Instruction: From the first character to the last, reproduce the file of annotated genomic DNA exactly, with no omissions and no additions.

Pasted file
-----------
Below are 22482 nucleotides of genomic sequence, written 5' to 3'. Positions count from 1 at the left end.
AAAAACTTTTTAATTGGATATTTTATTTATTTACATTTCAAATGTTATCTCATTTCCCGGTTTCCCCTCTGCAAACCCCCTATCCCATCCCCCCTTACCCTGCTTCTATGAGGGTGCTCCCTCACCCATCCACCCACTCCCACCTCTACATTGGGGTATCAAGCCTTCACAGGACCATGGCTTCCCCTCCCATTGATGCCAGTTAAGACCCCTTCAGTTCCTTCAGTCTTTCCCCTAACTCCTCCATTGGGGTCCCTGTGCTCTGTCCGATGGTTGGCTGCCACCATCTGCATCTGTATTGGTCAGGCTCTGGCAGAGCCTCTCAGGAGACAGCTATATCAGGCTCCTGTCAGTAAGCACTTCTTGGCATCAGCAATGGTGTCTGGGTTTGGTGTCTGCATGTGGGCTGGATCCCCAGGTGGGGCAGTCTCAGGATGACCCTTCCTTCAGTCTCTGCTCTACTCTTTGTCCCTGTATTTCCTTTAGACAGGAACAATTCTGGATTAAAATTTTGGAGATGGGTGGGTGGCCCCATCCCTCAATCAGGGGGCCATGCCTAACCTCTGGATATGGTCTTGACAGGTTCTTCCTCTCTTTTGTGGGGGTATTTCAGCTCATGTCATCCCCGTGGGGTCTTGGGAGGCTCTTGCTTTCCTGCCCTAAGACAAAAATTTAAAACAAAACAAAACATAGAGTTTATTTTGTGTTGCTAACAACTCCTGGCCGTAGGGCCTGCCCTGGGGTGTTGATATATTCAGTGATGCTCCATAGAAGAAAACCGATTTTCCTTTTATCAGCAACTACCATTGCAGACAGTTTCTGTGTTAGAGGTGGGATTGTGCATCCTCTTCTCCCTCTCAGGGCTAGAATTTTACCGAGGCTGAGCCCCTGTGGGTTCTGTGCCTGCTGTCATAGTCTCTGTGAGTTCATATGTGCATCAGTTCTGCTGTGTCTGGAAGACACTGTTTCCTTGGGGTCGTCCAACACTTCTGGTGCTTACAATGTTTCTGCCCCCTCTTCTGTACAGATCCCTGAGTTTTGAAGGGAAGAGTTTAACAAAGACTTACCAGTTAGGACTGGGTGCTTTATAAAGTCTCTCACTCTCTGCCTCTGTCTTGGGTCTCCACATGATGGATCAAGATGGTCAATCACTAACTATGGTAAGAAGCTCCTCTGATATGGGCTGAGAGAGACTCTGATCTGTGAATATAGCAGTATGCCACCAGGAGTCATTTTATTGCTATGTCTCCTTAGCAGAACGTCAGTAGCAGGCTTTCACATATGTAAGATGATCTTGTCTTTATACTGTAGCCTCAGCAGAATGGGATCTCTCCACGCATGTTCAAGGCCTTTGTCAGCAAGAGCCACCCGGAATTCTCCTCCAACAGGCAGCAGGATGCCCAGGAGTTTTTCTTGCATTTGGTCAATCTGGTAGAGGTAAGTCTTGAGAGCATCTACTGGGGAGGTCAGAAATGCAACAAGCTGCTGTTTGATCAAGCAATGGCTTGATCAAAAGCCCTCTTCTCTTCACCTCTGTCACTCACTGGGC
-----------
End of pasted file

Below are 22482 nucleotides of genomic sequence, written 5' to 3'. Positions count from 1 at the left end.
AAAAACTTTTTAATTGGATATTTTATTTATTTACATTTCAAATGTTATCTCATTTCCCGGTTTCCCCTCTGCAAACCCCCTATCCCATCCCCCCTTACCCTGCTTCTATGAGGGTGCTCCCTCACCCATCCACCCACTCCCACCTCTACATTGGGGTATCAAGCCTTCACAGGACCATGGCTTCCCCTCCCATTGATGCCAGTTAAGACCCCTTCAGTTCCTTCAGTCTTTCCCCTAACTCCTCCATTGGGGTCCCTGTGCTCTGTCCGATGGTTGGCTGCCACCATCTGCATCTGTATTGGTCAGGCTCTGGCAGAGCCTCTCAGGAGACAGCTATATCAGGCTCCTGTCAGTAAGCACTTCTTGGCATCAGCAATGGTGTCTGGGTTTGGTGTCTGCATGTGGGCTGGATCCCCAGGTGGGGCAGTCTCAGGATGACCCTTCCTTCAGTCTCTGCTCTACTCTTTGTCCCTGTATTTCCTTTAGACAGGAACAATTCTGGATTAAAATTTTGGAGATGGGTGGGTGGCCCCATCCCTCAATCAGGGGGCCATGCCTAACCTCTGGATATGGTCTTGACAGGTTCTTCCTCTCTTTTGTGGGGGTATTTCAGCTCATGTCATCCCCGTGGGGTCTTGGGAGGCTCTTGCTTTCCTGCCCTAAGACAAAAATTTAAAACAAAACAAAACATAGAGTTTATTTTGTGTTGCTAACAACTCCTGGCCGTAGGGCCTGCCCTGGGGTGTTGATATATTCAGTGATGCTCCATAGAAGAAAACCGATTTTCCTTTTATCAGCAACTACCATTGCAGACAGTTTCTGTGTTAGAGGTGGGATTGTGCATCCTCTTCTCCCTCTCAGGGCTAGAATTTTACCGAGGCTGAGCCCCTGTGGGTTCTGTGCCTGCTGTCATAGTCTCTGTGAGTTCATATGTGCATCAGTTCTGCTGTGTCTGGAAGACACTGTTTCCTTGGGGTCGTCCAACACTTCTGGTGCTTACAATGTTTCTGCCCCCTCTTCTGTACAGATCCCTGAGTTTTGAAGGGAAGAGTTTAACAAAGACTTACCAGTTAGGACTGGGTGCTTTATAAAGTCTCTCACTCTCTGCCTCTGTCTTGGGTCTCCACATGATGGATCAAGATGGTCAATCACTAACTATGGTAAGAAGCTCCTCTGATATGGGCTGAGAGAGACTCTGATCTGTGAATATAGCAGTATGCCACCAGGAGTCATTTTATTGCTATGTCTCCTTAGCAGAACGTCAGTAGCAGGCTTTCACATATGTAAGATGATCTTGTCTTTATACTGTAGCCTCAGCAGAATGGGATCTCTCCACGCATGTTCAAGGCCTTTGTCAGCAAGAGCCACCCGGAATTCTCCTCCAACAGGCAGCAGGATGCCCAGGAGTTTTTCTTGCATTTGGTCAATCTGGTAGAGGTAAGTCTTGAGAGCATCTACTGGGGAGGTCAGAAATGCAACAAGCTGCTGTTTGATCAAGCAATGGCTTGATCAAAAGCCCTCTTCTCTTCACCTCTGTCACTCACTGGGC